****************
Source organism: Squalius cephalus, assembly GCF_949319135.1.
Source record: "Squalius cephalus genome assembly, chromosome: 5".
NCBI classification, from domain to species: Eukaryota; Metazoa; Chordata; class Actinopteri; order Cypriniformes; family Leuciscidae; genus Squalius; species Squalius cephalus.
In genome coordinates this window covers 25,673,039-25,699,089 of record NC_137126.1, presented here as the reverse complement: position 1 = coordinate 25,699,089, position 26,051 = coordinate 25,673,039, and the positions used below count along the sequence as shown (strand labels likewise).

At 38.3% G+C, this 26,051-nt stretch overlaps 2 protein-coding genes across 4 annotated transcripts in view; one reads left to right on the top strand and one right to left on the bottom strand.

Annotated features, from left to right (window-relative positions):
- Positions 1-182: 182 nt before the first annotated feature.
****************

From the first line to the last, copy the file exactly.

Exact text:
Source organism: Squalius cephalus, assembly GCF_949319135.1.
Source record: "Squalius cephalus genome assembly, chromosome: 5".
NCBI classification, from domain to species: Eukaryota; Metazoa; Chordata; class Actinopteri; order Cypriniformes; family Leuciscidae; genus Squalius; species Squalius cephalus.
In genome coordinates this window covers 25,673,039-25,699,089 of record NC_137126.1, presented here as the reverse complement: position 1 = coordinate 25,699,089, position 26,051 = coordinate 25,673,039, and the positions used below count along the sequence as shown (strand labels likewise).

At 38.3% G+C, this 26,051-nt stretch overlaps 2 protein-coding genes across 4 annotated transcripts in view; one reads left to right on the top strand and one right to left on the bottom strand.

Annotated features, from left to right (window-relative positions):
- Positions 1-182: 182 nt before the first annotated feature.